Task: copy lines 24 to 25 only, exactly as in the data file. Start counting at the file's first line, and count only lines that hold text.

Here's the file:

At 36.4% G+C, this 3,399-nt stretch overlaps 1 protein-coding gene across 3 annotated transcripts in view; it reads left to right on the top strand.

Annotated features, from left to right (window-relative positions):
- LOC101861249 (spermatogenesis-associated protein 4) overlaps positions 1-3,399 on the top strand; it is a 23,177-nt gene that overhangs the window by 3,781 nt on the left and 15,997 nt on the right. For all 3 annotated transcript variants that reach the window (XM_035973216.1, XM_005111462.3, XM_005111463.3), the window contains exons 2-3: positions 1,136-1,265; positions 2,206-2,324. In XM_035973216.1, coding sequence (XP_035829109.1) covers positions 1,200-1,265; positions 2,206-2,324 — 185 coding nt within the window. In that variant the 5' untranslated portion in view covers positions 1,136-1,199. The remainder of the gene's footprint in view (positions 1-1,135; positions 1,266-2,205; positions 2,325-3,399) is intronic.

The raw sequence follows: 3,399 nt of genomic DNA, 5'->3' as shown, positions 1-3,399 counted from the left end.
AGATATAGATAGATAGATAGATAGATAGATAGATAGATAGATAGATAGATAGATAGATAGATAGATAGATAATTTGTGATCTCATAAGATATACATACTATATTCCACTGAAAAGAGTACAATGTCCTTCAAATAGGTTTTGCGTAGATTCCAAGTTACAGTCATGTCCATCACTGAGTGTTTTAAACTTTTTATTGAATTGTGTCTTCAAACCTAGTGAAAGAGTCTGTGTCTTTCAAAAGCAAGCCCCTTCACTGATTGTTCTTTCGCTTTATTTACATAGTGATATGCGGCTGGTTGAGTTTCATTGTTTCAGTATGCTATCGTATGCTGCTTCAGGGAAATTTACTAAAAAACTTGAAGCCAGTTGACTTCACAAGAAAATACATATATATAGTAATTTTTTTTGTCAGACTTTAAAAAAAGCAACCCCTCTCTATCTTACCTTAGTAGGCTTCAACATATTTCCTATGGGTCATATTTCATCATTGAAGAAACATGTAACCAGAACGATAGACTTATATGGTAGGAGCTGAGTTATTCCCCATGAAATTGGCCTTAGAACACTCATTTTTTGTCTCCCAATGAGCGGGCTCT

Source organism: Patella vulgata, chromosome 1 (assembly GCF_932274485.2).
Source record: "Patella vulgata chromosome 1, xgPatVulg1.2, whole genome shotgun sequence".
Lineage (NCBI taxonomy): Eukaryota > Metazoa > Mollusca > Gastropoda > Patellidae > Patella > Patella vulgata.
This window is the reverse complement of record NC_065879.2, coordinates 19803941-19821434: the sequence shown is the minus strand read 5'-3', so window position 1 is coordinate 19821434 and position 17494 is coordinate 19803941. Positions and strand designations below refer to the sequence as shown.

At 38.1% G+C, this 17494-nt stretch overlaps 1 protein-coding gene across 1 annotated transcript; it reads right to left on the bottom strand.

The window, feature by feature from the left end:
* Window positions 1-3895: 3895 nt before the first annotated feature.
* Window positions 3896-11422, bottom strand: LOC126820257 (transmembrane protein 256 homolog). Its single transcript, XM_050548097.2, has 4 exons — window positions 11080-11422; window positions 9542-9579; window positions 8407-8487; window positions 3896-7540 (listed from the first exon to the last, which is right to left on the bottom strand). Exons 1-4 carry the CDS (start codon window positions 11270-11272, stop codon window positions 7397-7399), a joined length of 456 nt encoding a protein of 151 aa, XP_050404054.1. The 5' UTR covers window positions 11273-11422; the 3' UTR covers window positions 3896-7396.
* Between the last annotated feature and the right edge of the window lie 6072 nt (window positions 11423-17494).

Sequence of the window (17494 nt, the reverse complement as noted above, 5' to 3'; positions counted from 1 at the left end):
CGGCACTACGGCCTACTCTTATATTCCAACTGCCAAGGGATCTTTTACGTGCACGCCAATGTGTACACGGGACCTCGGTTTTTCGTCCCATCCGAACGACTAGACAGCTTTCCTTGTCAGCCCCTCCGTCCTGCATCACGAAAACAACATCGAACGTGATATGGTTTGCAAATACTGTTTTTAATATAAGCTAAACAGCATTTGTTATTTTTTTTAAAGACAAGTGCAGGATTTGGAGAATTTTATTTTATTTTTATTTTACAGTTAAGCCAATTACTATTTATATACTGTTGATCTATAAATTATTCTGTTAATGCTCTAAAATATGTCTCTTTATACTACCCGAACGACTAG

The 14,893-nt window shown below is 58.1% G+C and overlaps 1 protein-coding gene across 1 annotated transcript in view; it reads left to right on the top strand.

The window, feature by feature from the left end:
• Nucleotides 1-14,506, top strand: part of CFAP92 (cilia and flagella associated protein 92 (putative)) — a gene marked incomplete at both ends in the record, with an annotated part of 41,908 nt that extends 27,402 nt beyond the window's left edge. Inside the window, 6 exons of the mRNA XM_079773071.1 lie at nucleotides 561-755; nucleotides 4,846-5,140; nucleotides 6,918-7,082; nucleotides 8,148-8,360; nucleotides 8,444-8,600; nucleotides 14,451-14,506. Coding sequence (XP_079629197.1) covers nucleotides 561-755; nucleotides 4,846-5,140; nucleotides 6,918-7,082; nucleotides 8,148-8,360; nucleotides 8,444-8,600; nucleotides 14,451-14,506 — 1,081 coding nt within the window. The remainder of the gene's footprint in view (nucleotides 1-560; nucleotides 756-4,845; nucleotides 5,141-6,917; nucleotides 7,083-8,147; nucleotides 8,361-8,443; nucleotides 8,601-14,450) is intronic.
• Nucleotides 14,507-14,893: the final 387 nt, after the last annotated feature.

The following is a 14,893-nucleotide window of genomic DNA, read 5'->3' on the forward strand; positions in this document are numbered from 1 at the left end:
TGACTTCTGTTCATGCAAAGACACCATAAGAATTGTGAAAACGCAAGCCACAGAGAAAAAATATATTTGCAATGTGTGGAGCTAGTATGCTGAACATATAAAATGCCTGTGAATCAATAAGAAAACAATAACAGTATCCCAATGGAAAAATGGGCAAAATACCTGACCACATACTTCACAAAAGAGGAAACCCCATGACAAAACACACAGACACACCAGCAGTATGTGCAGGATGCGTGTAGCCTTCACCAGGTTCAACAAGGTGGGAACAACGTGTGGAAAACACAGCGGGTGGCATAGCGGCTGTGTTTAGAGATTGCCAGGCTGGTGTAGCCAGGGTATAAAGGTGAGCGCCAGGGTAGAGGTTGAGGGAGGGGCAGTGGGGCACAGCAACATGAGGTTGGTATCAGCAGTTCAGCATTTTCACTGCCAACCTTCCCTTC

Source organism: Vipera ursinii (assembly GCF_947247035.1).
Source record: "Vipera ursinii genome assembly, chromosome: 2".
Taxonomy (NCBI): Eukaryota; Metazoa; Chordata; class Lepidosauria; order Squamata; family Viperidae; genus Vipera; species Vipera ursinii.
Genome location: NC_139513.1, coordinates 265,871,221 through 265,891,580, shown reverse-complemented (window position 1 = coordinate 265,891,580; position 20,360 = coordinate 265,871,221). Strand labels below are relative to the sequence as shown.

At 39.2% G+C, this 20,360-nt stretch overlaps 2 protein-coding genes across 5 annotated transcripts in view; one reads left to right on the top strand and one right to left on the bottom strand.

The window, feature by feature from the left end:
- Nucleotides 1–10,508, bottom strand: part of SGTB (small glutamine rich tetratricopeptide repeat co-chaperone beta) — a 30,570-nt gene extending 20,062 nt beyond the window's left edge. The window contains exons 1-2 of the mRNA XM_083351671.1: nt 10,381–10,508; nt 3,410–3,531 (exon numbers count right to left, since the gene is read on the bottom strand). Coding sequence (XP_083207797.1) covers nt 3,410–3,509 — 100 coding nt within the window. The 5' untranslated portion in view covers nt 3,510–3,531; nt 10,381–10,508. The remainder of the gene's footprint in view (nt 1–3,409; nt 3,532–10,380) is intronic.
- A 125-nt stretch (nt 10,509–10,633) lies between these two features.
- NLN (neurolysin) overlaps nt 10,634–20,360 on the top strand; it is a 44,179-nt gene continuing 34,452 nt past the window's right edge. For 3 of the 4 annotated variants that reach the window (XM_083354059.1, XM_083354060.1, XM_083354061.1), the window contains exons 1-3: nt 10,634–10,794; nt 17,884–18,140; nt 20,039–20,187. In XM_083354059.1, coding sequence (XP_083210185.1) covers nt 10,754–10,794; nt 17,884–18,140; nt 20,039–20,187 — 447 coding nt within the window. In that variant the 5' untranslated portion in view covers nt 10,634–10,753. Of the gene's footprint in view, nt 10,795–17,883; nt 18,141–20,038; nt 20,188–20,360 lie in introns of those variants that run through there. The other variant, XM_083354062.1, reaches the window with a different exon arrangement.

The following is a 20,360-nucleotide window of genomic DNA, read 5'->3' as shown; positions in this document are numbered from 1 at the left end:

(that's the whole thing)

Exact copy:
Source record: "Vipera ursinii genome assembly, chromosome: 2".
Taxonomy (NCBI): Eukaryota; Metazoa; Chordata; class Lepidosauria; order Squamata; family Viperidae; genus Vipera; species Vipera ursinii.